As a gay Christian, I’m worried about the calls to ban ‘gay conversion therapy’. Of course, it’s right that gay people are protected and some of the practices referred to as conversion therapy are deeply wrong. But there’s a danger that badly-drafted legislation could make life impossible for those working in churches when gay people come to us for help.
I’ve worked on the staff of Anglican churches for twenty years. Over that time the people I have served have asked to talk and pray with me about their families, workplaces, dreams, failures, marriages, singleness, finances, addictions, sexualities, gender – and more. I have heard it all, but have welcomed each unique human being, and the chance to try and help them as best I can.
But there is a group I may soon have to discourage from asking for my advice or prayers: any same-sex attracted Christians (gay, bi-sexual or just uncertain) who have ambivalent feelings towards their sexuality. There are many of us: people like me who continue to believe traditional Christian teaching that sex is for the marriage of a man and woman but who find ourselves sexually attracted to our own sex. We may soon find our pastors’ doors closed against us.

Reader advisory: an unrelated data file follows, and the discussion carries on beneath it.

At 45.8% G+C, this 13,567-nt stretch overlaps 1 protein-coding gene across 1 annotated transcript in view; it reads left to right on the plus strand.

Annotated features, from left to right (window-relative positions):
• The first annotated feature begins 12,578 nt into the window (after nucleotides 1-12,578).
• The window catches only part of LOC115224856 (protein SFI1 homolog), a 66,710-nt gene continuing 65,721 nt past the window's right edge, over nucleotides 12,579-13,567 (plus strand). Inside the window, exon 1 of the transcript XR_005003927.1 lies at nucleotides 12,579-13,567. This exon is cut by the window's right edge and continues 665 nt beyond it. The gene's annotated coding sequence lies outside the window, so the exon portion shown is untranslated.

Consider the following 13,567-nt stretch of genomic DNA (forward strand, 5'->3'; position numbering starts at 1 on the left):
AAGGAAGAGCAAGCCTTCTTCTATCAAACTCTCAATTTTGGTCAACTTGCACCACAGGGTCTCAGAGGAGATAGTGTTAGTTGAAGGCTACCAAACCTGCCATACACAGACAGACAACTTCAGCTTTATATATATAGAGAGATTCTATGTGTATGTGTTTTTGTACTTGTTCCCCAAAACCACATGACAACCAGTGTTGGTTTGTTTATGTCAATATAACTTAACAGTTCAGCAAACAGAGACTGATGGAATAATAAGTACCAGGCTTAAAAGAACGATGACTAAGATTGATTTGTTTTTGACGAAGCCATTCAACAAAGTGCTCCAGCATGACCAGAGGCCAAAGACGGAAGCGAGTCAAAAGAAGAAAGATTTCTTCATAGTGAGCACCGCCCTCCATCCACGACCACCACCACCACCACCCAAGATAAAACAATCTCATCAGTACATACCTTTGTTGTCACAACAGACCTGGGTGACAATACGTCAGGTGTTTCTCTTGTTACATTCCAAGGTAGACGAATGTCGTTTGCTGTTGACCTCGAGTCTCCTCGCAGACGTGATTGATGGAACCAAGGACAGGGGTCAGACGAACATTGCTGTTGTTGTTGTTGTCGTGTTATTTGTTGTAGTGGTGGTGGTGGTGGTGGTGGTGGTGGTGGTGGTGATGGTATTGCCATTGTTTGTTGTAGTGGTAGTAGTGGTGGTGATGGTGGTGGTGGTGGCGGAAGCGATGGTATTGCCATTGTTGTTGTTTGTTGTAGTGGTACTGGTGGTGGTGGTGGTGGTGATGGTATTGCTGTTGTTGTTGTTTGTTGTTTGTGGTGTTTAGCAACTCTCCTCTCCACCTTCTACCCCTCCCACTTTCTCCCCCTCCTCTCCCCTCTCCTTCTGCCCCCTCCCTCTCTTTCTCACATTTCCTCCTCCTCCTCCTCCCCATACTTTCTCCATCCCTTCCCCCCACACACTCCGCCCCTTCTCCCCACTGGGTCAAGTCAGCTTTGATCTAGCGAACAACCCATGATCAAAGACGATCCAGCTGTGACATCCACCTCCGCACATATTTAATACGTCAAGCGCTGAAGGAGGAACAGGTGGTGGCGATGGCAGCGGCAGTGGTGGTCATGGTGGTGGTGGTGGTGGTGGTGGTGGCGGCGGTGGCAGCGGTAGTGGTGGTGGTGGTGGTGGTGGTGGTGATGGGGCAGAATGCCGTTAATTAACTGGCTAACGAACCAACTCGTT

This is not due to homophobia in the church, rather it could soon be the harmful result of forthcoming legislative efforts to outlaw ‘conversion therapy’. Popular definitions of this have increasingly broadened out from obviously cruel and coercive attempts to unsuccessfully change someone’s sexuality, to now potentially including any ‘religious teaching and discussion’. This would almost certainly include classic Christian sexual ethics, preventing anyone like me from getting the help we feel we need to live in the light of deeply held religious beliefs.